‘Bibibibi’, one of the later works by Ingo Maurer, was a cheeky reaction on the modernist movement of the early eighties. Surrounded by the slick minimalism of artists like Donald Judd, Dan Flavin and Frank Stella, Maurer wanted to create a lamp that was exactly the opposite. Bibibibi is not only absurdistic in its image, but also in the material it is build of. The plate consists of porcelain, the legs are plastic, the bird’s body is metal and the top is fully made out of soft feathers. Especially the porcelain is a unconventional material to use with lamp-making and it makes the lamp almost afunctional, even though the light of the lamp, the bulb itself, is one of the most standard. The afunctionality – the case that it can hardly be moved – makes the strongest comment on the minimalistic design of the beginning of the eighties, which was very much focused on the ability to use the object in every way desirable. Of course also the suggestion of some kind of narrative makes this lamp stand out compared to its contemporaries. It makes us wonder: what kind of bird does it represent? Is ‘bibibibi’ the sound it would make? What has the bird been through? Was there a certain background for Maurer to make it? Is there even a story behind it?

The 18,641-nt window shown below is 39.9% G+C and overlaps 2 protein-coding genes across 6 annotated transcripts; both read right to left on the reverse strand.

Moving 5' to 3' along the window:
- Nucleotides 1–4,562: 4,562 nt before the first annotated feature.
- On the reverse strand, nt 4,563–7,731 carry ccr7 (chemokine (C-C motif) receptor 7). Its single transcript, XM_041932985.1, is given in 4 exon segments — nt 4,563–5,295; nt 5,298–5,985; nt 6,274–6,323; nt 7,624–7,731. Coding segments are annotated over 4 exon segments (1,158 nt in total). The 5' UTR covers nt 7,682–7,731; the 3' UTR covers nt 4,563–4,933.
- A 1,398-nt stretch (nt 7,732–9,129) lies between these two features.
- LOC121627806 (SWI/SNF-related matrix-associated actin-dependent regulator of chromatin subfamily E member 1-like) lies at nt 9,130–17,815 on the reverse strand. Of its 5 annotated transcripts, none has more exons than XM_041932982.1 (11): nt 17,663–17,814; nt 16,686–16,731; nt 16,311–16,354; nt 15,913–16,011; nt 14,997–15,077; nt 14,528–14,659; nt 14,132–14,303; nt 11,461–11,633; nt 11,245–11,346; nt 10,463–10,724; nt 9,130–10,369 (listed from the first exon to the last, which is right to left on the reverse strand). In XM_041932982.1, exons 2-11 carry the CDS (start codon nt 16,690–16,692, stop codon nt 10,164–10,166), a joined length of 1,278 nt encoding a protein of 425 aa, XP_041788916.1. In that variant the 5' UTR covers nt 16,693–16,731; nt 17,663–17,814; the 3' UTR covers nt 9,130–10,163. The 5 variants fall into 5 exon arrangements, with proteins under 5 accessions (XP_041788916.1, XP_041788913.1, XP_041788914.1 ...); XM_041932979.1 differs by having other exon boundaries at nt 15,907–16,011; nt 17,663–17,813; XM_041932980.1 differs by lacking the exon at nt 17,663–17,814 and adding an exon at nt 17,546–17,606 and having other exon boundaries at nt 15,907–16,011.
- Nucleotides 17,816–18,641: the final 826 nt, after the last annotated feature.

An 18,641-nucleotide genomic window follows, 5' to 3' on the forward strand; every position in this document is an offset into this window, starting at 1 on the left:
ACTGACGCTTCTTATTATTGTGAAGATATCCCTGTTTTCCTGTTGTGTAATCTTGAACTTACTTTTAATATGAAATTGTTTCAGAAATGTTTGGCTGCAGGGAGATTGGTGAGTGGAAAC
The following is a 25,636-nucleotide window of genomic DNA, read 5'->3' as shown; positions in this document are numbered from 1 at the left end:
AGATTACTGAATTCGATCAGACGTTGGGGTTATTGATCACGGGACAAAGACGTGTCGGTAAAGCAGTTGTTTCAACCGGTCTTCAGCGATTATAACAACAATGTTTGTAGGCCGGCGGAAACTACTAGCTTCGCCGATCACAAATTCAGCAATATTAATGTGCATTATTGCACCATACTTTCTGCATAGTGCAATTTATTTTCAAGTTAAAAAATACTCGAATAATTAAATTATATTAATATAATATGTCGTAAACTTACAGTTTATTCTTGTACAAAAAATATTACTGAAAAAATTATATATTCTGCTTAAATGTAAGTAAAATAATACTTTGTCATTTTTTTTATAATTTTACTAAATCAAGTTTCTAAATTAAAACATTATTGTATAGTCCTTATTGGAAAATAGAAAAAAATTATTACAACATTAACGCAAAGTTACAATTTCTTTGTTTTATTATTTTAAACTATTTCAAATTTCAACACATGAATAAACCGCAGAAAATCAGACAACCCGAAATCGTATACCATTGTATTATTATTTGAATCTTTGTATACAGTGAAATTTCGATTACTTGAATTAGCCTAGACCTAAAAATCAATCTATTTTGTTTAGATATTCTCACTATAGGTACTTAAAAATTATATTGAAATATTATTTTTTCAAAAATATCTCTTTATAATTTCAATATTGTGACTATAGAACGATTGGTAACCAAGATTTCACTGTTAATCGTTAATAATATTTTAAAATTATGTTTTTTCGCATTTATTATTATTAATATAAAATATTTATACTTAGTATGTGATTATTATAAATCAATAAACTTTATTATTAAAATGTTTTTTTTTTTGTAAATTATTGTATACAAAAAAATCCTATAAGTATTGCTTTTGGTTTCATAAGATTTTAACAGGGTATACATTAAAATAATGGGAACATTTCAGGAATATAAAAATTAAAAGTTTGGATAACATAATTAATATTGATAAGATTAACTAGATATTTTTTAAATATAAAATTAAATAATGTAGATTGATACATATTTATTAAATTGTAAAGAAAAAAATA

In my case it particularly reminds me of a character from one of the most famous Dutch children books, called ‘Pluk van de Petteflet’ by Annie M.G. Schmidt. This character is also a bird, but a rare species, which the people call ‘the Krullevaar’. Because this bird is so exceptional, the director of the city’s museum wants to make sure it will be in his collection, but then stuffed. The protagonist, Pluk, naturally saves the Krullevaar from this sad ending. However, this is exactly what happened to ‘Bibibibi’, he or she eventually ended up in a museum. Maurer initially succeeded in creating a lamp that was absurd enough to differ from the rest, but exactly because of this it landed in the Stedelijk, which only increases the lamp’s afunctionality. This finishes Maurer’s wish to create something unique: the bird is caged and so is the design.